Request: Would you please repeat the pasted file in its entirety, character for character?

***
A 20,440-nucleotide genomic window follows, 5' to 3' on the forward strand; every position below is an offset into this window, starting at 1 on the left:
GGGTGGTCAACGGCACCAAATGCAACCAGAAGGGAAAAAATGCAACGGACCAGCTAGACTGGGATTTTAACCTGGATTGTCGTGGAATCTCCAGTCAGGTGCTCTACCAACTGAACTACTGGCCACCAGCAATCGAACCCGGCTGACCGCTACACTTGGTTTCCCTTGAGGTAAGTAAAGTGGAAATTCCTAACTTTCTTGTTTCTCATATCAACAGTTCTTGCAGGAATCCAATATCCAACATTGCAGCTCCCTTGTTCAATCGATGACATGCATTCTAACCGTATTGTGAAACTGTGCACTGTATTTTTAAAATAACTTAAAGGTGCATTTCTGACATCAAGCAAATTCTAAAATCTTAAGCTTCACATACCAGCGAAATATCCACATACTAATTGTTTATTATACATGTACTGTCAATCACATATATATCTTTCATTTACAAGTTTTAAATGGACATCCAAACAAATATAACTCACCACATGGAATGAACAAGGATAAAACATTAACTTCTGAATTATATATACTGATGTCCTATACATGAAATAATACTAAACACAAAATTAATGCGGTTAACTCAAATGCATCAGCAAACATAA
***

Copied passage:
A 20,440-nucleotide genomic window follows, 5' to 3' on the forward strand; every position below is an offset into this window, starting at 1 on the left:
GGGTGGTCAACGGCACCAAATGCAACCAGAAGGGAAAAAATGCAACGGACCAGCTAGACTGGGATTTTAACCTGGATTGTCGTGGAATCTCCAGTCAGGTGCTCTACCAACTGAACTACTGGCCACCAGCAATCGAACCCGGCTGACCGCTACACTTGGTTTCCCTTGAGGTAAGTAAAGTGGAAATTCCTAACTTTCTTGTTTCTCATATCAACAGTTCTTGCAGGAATCCAATATCCAACATTGCAGCTCCCTTGTTCAATCGATGACATGCATTCTAACCGTATTGTGAAACTGTGCACTGTATTTTTAAAATAACTTAAAGGTGCATTTCTGACATCAAGCAAATTCTAAAATCTTAAGCTTCACATACCAGCGAAATATCCACATACTAATTGTTTATTATACATGTACTGTCAATCACATATATATCTTTCATTTACAAGTTTTAAATGGACATCCAAACAAATATAACTCACCACATGGAATGAACAAGGATAAAACATTAACTTCTGAATTATATATACTGATGTCCTATACATGAAATAATACTAAACACAAAATTAATGCGGTTAACTCAAATGCATCAGCAAACATAA